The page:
The easiest way from my old house at the top of Great Barrier Road down to Enclosure Bay if I fancied a fish or a high-tide dip was a straight line. Sure, it meant cutting through a few neighbours’ gardens, but they were hardly ever in residence … no harm in that, surely?
Back then, when the valley was a dark tangle of pines and the majority of homes only occupied briefly over the summer holiday season, that northern nook felt pretty isolated and my little rented single-bedroom pole-house some quiet outpost, an easily ignored uphill hike even to the bus stop at Pope’s Corner.
The rent was affordable – the owner happy to receive some income from an asset rapidly rising in value – and it was certainly cheaper than my previous shared flat in Grey Lynn. And for that rent I could enjoy a hammock’s view up the east coast, over the Noises and a fine-day sight of Great Barrier and the tip of Port Jackson.
That was only a decade and a half ago, but affordable rentals on Waiheke now seem a lifetime ago – heck, at this time of the year any rentals are like hens’ teeth.
And it’s a serious problem – a problem that’s changing the makeup of the island’s population and dramatically affecting the lives of those who live here.
Just mention the issue in a semi-crowded room and you immediately hear the dismal tales. Of hospo workers arriving back for the summer season, stuck for somewhere to bed down between shifts; of long-term residents whose fixed leases have come up so their homes can get rented out by the night; of workers whose contracts required them to take leases on the island only to have the work dry up leaving them stuck with a weekly payment and no wage; of families facing rental hikes; of people with good jobs having to sleep rough; of tenancy tribunal hearings; of shonky or poorly insulated buildings – and, most dismal of all, of people regretfully moving away in search of a more affordable life.
At the 2013 Census (which is the last year for which we have figures), 981 of Waiheke’s 3567 households were paying rent. Which means that when Associate Minister of Housing Chris Faafoi last weekend announced a major shakeup of the Residential Tenancies Act, a large proportion of people living on the island were sitting up and taking notice.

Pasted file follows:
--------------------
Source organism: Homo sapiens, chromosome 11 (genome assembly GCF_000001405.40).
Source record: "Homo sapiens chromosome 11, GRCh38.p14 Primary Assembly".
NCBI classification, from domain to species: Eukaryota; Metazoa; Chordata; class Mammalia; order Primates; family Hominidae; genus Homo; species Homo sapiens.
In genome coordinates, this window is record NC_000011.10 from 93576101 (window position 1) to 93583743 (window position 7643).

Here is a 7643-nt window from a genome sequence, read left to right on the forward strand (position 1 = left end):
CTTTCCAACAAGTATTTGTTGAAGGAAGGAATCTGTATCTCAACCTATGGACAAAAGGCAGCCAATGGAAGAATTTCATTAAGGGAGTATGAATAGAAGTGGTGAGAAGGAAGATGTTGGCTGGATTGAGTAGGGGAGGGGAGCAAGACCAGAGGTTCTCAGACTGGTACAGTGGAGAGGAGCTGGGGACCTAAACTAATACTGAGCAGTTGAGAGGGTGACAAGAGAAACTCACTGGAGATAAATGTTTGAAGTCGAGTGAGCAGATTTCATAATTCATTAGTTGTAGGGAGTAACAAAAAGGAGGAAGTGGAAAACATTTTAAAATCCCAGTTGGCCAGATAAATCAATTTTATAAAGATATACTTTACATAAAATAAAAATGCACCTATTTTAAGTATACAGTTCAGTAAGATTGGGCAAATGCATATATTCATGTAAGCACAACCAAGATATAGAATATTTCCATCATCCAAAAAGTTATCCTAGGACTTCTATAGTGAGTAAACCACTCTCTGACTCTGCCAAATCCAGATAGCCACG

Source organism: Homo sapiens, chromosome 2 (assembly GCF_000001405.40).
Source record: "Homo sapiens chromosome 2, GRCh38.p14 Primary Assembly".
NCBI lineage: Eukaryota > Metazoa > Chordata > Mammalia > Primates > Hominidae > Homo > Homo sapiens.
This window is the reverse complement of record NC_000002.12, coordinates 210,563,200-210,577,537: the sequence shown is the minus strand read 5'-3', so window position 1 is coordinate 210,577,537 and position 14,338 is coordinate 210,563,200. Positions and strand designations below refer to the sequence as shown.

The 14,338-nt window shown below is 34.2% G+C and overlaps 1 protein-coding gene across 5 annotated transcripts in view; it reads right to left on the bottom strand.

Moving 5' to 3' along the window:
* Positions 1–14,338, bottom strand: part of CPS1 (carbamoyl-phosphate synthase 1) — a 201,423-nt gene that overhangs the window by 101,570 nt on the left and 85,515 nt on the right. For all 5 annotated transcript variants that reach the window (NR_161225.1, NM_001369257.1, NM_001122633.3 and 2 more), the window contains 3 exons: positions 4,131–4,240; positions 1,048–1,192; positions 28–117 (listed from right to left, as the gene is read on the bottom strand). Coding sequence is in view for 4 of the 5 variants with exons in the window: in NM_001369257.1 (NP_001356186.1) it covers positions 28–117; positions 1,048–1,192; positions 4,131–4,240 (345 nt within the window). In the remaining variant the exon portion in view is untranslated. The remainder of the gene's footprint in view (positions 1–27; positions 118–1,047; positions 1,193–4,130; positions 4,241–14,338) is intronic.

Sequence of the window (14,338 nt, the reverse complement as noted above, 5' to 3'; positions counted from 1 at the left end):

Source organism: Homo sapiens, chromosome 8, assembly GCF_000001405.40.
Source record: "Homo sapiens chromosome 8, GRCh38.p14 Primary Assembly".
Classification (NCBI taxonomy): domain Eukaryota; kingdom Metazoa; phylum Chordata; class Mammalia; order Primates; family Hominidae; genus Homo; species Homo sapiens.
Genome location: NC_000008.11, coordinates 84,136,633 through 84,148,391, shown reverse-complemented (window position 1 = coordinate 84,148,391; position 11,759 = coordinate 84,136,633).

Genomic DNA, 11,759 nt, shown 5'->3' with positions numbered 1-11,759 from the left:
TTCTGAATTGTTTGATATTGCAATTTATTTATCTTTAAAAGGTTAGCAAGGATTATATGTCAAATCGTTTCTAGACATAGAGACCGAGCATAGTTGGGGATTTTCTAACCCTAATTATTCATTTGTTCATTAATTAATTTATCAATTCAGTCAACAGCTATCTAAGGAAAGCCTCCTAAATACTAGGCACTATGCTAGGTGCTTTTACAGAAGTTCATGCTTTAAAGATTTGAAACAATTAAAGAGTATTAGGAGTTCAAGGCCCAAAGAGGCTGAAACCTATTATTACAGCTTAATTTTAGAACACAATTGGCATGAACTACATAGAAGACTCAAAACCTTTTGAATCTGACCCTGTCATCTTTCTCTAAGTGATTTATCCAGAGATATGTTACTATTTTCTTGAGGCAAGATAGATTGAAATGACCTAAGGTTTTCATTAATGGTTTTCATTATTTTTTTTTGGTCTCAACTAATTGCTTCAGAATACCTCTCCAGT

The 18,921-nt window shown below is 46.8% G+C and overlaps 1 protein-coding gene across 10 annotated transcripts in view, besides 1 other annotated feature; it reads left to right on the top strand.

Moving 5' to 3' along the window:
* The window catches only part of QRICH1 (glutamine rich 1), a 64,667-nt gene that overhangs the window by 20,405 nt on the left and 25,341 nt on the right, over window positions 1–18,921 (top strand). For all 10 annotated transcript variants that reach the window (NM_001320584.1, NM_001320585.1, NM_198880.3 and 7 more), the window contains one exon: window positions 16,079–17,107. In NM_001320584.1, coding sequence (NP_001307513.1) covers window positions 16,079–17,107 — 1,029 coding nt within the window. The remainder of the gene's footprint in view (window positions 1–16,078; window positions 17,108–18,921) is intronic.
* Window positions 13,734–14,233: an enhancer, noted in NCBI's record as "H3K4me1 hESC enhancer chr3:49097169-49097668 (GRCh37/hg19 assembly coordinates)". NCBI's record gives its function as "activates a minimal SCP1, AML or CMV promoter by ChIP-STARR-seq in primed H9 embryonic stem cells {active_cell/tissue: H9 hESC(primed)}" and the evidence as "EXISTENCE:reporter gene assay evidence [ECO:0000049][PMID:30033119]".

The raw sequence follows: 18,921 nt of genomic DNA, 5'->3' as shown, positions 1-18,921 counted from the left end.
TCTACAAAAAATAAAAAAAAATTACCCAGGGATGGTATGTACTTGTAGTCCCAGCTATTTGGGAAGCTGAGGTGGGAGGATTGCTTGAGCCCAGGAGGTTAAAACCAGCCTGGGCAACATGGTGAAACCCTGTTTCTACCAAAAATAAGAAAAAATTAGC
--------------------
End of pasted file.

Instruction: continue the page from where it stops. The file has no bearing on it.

And, if you’re paying rent rather than letting out your properties, what he talked about seemed to be good news. The probable end of no-cause terminations, the move away from six-monthly rent rises to annual, ending fixed-term tenancy agreements and giving tenants more freedom to change, decorate or install fixtures should all provide more security.
But the immediate commentary from landlords, property investors and property managers points to a stumbling block that is likely to hit Waiheke more than most. Our affordability problem is almost entirely due to supply and demand – and predictions that landlords will opt to sell rather than deal with the new regulations is likely to seriously affect supply.
Property managers on the island say getting rid of problem tenants will become harder and predict a rise in tenancy tribunal hearings – both of which could be off-putting for landlords. And since those property managers also already talk about a complete dearth of not only available rentals but also new potential listings, losing rental stock is only going to compound matters.
Throughout New Zealand, renting has become far more prevalent – up from around a quarter of Kiwis to around a third in the past three decades – and we’re paying rent, on average, until we’re much older. If those rental properties simply don’t exist in sufficient numbers on Waiheke, then we need a concerted plan around where we’re going to house the people who make this island tick: the teachers, the tradies, the seasonal workers, the people who run our hospo, our retail, our public services and transport.
Talk to people running organisations such as Waiheke Budgeting Services and they talk about the need for more social housing and for landlords to have more of a social conscience around the laughable concept of “market rents”. But those same people also know they’re being overly idealistic.
The days of valleys full of empty holiday homes and peppercorn rents for seaview baches are long gone. Instead, we have more long-term residents, higher occupancy rates on holiday homes and higher rents squeezing tenants. There simply isn’t an answer to Waiheke’s peculiar problem on the horizon – and certainly nothing in the Government’s new proposals. • James Belfield